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Mayor Touts Budget Adoption, Addresses Concerns Over NYPD Transparency

The New York City Council voted to adopt the proposed budget by a 46-3 split.
Eric Adams at the weekly press conference at City Hall alongside First Deputy Mayor Sheena Wright (L) and Chief Advisor to the Mayor Ingrid Lewis-Martin (R).

Mayor Eric Adams lauded the $112.4 billion budget which was approved by the New York City Council in a near-unanimous vote for fiscal year 2025 and also discussed NYPD misconduct at his weekly media press conference at City Hall on Tuesday. 

With just a couple hours left to spare, the Council “landed the plane” and voted to adopt the upcoming 2025 city budget on Sunday. 

“Every child that wanted access to the seat is going to have that. Our libraries are open seven days,” said Adams. “Go speak to those cultural [institutions] and ask them about the conversation they had with me.”

The plan restores some of the cuts proposed by Adams in April of this year, mainly to libraries which will be returning to a seven-day schedule going forward.

The budget also allocated $2 billion in new capital investments to build and preserve more affordable housing through the New York City Housing Authority and the Department of Housing Preservation and Development.  

$112 million has been allocated towards 3-K and Pre-K to replace sunsetting federal dollars and add seats to guarantee placements for students. As of today, there are 1,400 seats left to fill and the city is “working with the Department of Education” to have zero vacancies by the beginning of the new school year, according to Deputy Mayor for Strategic Initiatives Ana Almanzar. 

The new budget also plans to fully fund the restoration of cultural institutions and expand social services and programs such as Fair Fares and Community Food Connection.  

The mayor and his administration were also questioned about police reform and transparency following a piece published by ProPublica regarding Police Commissioner Edward Caban. The article outlined Caban's use of retention which allows him to retain cases of police misconduct originally set for adjudication through the Civilian Complaint Review Board and determine disciplinary measures himself.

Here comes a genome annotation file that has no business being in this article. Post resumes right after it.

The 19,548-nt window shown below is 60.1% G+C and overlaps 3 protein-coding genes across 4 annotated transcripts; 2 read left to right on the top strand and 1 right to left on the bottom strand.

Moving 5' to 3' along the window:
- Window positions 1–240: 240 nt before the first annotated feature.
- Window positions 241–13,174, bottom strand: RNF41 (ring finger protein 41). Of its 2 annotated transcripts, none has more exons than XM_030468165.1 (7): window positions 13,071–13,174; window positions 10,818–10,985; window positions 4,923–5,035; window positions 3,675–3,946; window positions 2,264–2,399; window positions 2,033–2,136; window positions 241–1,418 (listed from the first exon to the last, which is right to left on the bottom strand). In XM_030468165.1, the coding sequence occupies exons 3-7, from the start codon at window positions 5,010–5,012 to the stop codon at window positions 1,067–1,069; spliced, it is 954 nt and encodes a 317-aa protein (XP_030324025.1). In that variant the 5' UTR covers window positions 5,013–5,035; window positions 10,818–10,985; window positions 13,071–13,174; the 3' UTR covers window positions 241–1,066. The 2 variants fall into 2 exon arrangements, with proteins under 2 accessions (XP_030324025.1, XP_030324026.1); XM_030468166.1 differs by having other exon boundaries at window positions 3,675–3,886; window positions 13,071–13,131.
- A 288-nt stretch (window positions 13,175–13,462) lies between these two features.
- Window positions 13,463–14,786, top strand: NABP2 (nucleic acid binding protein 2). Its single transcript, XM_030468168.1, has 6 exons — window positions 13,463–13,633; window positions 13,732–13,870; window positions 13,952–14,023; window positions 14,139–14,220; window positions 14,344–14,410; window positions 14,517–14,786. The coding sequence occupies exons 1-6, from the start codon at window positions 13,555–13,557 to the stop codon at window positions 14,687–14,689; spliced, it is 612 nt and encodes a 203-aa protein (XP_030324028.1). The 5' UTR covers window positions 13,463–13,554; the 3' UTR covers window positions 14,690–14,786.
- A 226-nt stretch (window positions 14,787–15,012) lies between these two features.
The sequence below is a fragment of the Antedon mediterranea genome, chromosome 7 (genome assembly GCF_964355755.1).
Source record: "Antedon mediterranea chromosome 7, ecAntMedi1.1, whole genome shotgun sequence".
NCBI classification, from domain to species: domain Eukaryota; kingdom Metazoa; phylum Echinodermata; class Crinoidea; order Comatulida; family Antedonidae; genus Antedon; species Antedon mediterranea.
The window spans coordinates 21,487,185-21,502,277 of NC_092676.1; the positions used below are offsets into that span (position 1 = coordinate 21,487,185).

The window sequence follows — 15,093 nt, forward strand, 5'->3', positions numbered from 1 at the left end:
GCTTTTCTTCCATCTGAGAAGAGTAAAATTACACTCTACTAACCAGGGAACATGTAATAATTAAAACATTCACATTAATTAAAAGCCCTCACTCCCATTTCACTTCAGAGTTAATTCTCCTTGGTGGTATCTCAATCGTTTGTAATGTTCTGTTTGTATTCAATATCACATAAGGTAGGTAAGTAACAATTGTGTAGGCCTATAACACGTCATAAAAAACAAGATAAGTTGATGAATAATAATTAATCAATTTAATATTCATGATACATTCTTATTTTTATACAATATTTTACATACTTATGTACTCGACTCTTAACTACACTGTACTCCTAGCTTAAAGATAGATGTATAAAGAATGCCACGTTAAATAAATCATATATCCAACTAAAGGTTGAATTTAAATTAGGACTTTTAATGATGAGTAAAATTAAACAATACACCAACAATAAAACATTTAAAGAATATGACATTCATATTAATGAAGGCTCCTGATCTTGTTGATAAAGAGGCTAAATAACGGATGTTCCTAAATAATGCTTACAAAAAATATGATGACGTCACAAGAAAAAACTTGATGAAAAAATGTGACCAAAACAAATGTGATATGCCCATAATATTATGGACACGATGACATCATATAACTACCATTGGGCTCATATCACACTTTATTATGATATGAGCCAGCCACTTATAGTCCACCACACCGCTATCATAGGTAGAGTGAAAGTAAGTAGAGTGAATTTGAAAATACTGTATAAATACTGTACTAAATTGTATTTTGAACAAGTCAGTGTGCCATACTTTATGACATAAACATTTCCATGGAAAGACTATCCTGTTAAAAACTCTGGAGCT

So far, the police commissioner has retained 54 cases of police misconduct and prevented them from going to a CCRB trial since his appointment on July 17, 2023-- far more than any other commissioner in a single year.   

“This process is transparent,” assured Chief Counsel to the Mayor Lisa Zornberg. “The police commissioner provides a written explanation … explaining why the decision was made for the police commissioner to retain the case, and that communication gets posted quarterly on the CCRB's website.”

At least 40% of the cases retained by Caban resulted in no discipline ordered for the officer in question. The harshest punishment was doled out to an officer who knocked a phone out of someone’s hand who was recording him, which resulted in the docking of 10 vacation days according to the piece. 

“I have committed my life to police reform and proper policing, public safety and justice,” said Adams. “We are moving to close the gap of how long it takes to identify those officers who are not suitable to do offices. It was taking years.”

The city paid out more than $115 million in police misconduct settlements in 2023 alone.     

The mayor also lent his support to President Joe Biden in his run for a second term, despite hushed rumblings in the Democratic Party calling for the president to withdraw from the race following a poor showing in the first presidential debate last Thursday.

“He started out slow. I think he started to move forward as he went on," said Adams. "People want to make the worst day of your life your entire life,” said Adams.

“I'm a superdelegate and my vote is going to go for President Biden.”